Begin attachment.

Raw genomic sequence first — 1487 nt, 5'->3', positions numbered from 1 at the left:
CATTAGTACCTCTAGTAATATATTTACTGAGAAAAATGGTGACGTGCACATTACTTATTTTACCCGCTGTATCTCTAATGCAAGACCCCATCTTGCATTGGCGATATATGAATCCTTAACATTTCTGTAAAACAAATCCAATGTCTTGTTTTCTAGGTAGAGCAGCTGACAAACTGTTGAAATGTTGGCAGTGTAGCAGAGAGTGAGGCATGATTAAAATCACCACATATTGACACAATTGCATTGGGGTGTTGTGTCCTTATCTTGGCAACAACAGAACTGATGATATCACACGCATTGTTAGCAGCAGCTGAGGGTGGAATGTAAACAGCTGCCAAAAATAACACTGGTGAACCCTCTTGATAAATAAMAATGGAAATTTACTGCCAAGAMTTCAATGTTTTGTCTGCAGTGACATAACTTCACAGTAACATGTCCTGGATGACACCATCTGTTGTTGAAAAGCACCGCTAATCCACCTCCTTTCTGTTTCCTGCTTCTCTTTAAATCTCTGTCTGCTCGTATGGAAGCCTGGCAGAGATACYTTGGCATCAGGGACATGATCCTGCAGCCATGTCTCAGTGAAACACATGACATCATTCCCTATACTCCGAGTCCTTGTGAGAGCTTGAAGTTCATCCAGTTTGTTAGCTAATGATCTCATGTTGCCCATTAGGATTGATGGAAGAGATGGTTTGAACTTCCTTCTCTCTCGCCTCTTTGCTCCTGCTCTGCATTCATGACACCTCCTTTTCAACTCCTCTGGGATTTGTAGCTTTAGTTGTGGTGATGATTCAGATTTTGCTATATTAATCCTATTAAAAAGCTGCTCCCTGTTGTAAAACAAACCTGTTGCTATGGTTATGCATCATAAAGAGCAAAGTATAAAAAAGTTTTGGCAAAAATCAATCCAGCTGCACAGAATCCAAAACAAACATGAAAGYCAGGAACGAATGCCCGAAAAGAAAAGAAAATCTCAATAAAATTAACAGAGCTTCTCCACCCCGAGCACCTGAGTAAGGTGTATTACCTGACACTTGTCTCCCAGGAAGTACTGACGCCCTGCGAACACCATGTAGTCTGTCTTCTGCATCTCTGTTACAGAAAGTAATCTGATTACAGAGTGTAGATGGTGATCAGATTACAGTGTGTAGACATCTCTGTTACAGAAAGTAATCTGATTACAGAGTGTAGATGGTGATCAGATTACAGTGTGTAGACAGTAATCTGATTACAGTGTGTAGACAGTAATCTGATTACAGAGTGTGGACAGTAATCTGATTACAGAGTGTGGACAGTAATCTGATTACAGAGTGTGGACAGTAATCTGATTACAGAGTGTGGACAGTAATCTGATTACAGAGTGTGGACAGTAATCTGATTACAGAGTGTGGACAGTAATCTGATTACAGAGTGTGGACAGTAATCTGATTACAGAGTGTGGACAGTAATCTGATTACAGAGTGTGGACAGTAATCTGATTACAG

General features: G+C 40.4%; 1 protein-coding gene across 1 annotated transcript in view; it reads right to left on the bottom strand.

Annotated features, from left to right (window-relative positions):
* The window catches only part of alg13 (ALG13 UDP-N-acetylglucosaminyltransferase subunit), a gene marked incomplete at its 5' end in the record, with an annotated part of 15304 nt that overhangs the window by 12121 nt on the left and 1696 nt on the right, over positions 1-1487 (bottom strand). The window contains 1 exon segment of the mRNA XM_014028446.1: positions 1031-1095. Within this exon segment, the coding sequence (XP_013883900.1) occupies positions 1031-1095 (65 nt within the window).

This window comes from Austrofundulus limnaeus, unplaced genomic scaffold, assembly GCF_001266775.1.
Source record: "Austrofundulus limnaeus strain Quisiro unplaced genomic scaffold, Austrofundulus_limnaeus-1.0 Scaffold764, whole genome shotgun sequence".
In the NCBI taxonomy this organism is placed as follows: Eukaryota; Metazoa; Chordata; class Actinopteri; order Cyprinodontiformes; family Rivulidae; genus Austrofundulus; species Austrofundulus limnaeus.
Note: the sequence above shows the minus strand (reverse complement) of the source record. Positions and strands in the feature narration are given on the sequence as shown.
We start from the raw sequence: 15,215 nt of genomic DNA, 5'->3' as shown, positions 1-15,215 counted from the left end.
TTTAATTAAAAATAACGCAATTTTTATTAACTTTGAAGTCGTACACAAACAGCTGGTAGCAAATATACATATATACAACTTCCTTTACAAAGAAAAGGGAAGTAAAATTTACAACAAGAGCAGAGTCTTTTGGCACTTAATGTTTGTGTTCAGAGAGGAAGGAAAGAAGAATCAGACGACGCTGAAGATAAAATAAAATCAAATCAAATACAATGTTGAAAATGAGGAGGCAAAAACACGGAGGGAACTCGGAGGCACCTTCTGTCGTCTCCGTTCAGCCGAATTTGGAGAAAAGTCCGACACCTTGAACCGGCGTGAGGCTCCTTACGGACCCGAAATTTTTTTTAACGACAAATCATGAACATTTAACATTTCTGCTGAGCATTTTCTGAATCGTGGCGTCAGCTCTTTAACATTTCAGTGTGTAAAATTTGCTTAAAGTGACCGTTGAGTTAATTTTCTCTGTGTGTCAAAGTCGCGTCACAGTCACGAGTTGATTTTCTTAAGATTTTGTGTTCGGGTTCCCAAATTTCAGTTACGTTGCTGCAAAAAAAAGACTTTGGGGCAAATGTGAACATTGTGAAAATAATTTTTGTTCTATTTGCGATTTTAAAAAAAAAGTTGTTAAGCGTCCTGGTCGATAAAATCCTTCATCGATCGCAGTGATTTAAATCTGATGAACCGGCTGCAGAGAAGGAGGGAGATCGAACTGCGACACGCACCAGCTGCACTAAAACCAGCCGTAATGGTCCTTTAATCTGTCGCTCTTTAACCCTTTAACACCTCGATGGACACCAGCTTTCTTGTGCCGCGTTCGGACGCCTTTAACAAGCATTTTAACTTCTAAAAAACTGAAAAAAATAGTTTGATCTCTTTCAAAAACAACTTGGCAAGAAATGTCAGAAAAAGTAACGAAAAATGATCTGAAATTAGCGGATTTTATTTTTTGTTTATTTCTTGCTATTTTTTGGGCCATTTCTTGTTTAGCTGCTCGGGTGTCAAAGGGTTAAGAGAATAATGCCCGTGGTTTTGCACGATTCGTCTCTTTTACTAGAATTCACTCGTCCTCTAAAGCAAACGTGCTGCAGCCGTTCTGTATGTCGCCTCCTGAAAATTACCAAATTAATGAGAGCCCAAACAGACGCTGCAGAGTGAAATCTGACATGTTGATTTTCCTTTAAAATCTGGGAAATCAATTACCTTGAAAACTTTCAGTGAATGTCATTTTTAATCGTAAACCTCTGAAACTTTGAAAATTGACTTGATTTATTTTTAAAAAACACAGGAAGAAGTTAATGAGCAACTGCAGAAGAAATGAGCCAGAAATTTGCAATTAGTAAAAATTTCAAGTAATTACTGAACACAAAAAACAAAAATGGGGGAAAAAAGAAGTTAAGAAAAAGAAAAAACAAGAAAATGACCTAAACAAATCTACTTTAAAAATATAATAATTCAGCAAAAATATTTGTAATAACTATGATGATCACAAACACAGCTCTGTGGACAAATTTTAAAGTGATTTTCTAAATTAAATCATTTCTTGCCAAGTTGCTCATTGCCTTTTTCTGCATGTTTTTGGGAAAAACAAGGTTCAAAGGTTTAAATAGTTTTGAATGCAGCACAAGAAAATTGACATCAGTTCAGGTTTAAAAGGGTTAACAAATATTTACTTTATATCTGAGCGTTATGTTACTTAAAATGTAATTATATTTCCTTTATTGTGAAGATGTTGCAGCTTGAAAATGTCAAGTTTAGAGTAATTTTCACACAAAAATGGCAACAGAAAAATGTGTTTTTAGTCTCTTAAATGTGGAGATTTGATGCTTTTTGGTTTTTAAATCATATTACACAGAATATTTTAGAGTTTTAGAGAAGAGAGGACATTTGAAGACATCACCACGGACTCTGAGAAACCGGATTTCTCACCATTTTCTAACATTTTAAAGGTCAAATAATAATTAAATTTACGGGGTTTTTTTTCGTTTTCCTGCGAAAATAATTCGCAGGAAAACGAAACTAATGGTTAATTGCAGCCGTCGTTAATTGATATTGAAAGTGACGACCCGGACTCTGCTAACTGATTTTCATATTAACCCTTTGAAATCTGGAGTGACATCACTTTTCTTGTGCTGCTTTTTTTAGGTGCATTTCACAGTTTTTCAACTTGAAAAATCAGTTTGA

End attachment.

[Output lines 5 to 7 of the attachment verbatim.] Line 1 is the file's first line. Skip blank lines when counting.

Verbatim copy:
* The window catches only part of alg13 (ALG13 UDP-N-acetylglucosaminyltransferase subunit), a gene marked incomplete at its 5' end in the record, with an annotated part of 15304 nt that overhangs the window by 12121 nt on the left and 1696 nt on the right, over positions 1-1487 (bottom strand). The window contains 1 exon segment of the mRNA XM_014028446.1: positions 1031-1095. Within this exon segment, the coding sequence (XP_013883900.1) occupies positions 1031-1095 (65 nt within the window).

This window comes from Austrofundulus limnaeus, unplaced genomic scaffold, assembly GCF_001266775.1.
Source record: "Austrofundulus limnaeus strain Quisiro unplaced genomic scaffold, Austrofundulus_limnaeus-1.0 Scaffold764, whole genome shotgun sequence".